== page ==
Linked by Thom Holwerda on Wed 6th Mar 2013 11:54 UTC
Legal "The European Commission has imposed a EUR 561 million fine on Microsoft for failing to comply with its commitments to offer users a browser choice screen enabling them to easily choose their preferred web browser. In 2009, the Commission had made these commitments legally binding on Microsoft until 2014. In today's decision, the Commission finds that Microsoft failed to roll out the browser choice screen with its Windows 7 Service Pack 1 from May 2011 until July 2012. 15 million Windows users in the EU therefore did not see the choice screen during this period. Microsoft has acknowledged that the choice screen was not displayed during that time." Burn.
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RE[2]: Comment by ilovebeer
by Alfman on Thu 7th Mar 2013 16:01 UTC in reply to "RE: Comment by ilovebeer"
Alfman
Member since:
2011-01-28

WorknMan,

"LOL, it's these f--king liberals who are constantly bitching and whining about how people can't think for themselves, so we need the government to constantly step in and do that for them, instead of letting the market sort it out."

-100, but only to cancel out darknexus ;)

I'll grant you that government execution is often poor, but without any antitrust enforcement we'd be in a pretty sad state of affairs. It's not just about the anti-trust violations that end up in court, it's also about additional violations that would occur if they knew they could get away with it. For example, without the threat of government anti-trust regulation, microsoft could very well have insisted that manufacturing partners lock down x86 systems via UEFI secure boot and prohibit owner overrides, like they did with ARM.

The market can only work it out if the playing field is sufficiently level.

Reply Parent Score: 3

RE[3]: Comment by ilovebeer
by WorknMan on Thu 7th Mar 2013 18:48 in reply to "RE[2]: Comment by ilovebeer"
WorknMan Member since:
2005-11-13

For example, without the threat of government anti-trust regulation, microsoft could very well have insisted that manufacturing partners lock down x86 systems via UEFI secure boot and prohibit owner overrides, like they did with ARM.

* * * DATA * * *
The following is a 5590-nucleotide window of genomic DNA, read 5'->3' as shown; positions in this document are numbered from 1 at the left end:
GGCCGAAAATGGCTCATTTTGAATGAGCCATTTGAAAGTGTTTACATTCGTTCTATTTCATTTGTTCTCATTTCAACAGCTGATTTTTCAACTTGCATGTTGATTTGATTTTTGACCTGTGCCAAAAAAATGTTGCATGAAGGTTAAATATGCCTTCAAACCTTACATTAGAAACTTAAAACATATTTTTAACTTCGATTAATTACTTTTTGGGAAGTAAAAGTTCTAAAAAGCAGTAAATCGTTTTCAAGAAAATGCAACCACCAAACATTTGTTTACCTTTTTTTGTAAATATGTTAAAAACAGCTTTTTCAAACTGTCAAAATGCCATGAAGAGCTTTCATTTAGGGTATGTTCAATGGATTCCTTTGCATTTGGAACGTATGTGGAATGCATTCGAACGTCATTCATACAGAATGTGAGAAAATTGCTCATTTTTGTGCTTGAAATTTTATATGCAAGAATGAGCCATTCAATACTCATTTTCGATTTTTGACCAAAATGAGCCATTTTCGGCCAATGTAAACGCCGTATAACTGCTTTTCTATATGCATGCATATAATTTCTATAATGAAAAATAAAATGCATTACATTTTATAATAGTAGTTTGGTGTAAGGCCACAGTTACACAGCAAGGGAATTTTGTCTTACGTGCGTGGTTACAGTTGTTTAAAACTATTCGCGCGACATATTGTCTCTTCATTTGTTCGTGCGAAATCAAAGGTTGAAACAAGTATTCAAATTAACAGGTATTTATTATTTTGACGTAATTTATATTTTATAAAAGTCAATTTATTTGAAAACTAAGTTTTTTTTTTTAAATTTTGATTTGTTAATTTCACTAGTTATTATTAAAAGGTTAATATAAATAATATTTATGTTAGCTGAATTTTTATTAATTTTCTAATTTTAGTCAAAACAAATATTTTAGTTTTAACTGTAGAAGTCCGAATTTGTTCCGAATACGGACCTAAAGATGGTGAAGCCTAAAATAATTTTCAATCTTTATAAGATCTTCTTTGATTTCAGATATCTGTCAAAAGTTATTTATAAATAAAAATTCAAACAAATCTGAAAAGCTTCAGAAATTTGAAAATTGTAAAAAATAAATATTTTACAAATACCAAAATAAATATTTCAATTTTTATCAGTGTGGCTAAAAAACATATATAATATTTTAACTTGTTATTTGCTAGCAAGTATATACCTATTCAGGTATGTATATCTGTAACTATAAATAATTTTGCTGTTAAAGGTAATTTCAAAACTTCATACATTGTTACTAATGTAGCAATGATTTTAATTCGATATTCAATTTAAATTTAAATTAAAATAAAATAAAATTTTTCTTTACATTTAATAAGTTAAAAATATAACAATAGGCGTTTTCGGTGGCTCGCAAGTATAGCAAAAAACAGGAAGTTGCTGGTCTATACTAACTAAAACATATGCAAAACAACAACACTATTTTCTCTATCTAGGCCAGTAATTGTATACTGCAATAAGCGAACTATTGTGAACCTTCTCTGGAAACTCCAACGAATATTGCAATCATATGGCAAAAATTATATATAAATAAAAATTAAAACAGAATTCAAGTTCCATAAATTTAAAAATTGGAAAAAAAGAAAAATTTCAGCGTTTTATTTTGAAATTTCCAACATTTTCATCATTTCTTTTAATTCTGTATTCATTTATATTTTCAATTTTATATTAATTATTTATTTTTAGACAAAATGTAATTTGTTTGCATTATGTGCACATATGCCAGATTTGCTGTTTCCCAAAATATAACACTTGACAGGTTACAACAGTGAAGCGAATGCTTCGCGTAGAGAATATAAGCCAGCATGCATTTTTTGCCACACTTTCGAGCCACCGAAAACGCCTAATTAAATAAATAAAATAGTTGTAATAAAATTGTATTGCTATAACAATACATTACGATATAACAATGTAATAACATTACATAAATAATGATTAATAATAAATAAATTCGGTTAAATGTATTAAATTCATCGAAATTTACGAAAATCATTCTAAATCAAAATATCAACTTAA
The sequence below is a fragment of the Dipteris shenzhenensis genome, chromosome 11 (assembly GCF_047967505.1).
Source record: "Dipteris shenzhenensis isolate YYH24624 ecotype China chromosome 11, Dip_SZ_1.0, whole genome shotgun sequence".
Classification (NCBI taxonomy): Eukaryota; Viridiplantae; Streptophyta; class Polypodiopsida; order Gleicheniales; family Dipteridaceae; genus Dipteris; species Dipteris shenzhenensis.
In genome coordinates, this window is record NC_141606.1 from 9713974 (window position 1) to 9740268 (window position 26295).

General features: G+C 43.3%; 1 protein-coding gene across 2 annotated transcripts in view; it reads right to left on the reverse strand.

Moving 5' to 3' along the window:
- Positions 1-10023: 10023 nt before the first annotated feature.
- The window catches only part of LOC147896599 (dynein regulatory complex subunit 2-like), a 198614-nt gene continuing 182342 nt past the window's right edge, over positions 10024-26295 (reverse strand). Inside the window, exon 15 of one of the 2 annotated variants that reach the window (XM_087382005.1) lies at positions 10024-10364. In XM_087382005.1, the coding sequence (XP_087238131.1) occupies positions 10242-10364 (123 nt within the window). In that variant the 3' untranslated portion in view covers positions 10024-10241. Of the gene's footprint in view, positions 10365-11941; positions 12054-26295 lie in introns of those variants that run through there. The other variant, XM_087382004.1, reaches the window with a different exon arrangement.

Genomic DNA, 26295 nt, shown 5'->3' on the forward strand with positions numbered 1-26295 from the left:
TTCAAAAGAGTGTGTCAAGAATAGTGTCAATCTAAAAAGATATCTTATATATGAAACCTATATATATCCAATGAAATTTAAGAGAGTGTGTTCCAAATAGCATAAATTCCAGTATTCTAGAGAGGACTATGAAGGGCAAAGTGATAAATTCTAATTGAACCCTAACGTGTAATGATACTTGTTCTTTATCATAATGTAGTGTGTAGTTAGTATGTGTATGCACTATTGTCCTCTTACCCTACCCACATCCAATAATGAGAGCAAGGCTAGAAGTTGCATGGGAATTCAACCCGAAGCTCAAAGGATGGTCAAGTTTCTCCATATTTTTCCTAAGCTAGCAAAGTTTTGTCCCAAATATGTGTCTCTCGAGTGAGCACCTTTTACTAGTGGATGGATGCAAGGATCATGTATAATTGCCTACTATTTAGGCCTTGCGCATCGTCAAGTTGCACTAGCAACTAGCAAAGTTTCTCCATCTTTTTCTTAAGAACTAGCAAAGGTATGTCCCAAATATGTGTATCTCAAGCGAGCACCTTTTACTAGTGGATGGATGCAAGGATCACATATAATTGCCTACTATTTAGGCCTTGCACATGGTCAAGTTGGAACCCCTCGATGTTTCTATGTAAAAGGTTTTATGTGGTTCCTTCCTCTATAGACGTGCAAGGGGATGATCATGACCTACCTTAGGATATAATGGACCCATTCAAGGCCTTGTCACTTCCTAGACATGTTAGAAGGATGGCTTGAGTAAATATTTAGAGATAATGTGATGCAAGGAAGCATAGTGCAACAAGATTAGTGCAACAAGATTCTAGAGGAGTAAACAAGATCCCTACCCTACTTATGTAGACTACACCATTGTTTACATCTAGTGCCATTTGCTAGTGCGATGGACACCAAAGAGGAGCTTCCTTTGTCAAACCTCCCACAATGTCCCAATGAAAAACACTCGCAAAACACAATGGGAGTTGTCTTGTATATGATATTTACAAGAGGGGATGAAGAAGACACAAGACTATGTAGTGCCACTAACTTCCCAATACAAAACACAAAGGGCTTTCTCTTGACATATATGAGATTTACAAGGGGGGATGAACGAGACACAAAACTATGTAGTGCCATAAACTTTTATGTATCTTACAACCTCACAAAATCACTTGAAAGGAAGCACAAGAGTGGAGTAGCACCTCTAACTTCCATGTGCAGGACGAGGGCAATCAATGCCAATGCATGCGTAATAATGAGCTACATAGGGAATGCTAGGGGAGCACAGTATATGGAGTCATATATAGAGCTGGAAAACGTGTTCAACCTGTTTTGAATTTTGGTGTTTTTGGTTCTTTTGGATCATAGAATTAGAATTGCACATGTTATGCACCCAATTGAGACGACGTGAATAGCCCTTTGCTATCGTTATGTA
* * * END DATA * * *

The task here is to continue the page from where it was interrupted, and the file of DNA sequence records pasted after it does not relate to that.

There isn't anything inherently wrong with UEFI secure boot. In fact, it does have its advantages, and the government has absolutely no business telling MS (or anyone else) that they can't implement it. They don't exactly try and hide it, so you either buy it with a locked bootloader, or you vote with your wallet and pass on it.

What IS wrong is the government telling consumers that they are legally not allowed to unlock their own devices if they choose to. That is the government's doing, and you guys want MORE government intervention? This idiocy never ceases to amaze me. Maybe it would be a sane argument if the government was actually competent at regulation, but as even you admitted, they're exceedingly poor at it.

Reply Parent Score: 1

RE[4]: Comment by ilovebeer
by Alfman on Thu 7th Mar 2013 20:05 in reply to "RE[3]: Comment by ilovebeer"
Alfman Member since:
2011-01-28

WorknMan,

"There isn't anything inherently wrong with UEFI secure boot. In fact, it does have its advantages, and the government has absolutely no business telling MS (or anyone else) that they can't implement it."



Maybe you are deliberately missing the point? Besides the government never said any such thing anyway. The fundamental problem is that monopolists can win by manipulating markets rather than by competing with merit. If microsoft were allowed to use it's market power to coerce manufacturers to lock competing software off the hardware, that would pose a significant problem to the free market.


Keep in mind that anti-trust came about because of a long string of competitive abuses & monopolization within the free market. Anti-trust was necessary to break down the barriers that corporations were deliberately placing to block competition.

If you want to repeal antitrust, that's fine if that's your opinion but we kind of already know where that gets us. Can you propose a new mechanism by which we could avoid a few monopolists & oligopolists controlling all our markets, or do you think that is an acceptable outcome?



"What IS wrong is the government telling consumers that they are legally not allowed to unlock their own devices if they choose to."

Of course I have to agree, but what logic are you using to connect DMCA with anti-trust law?

Edited 2013-03-07 20:13 UTC

Reply Parent Score: 3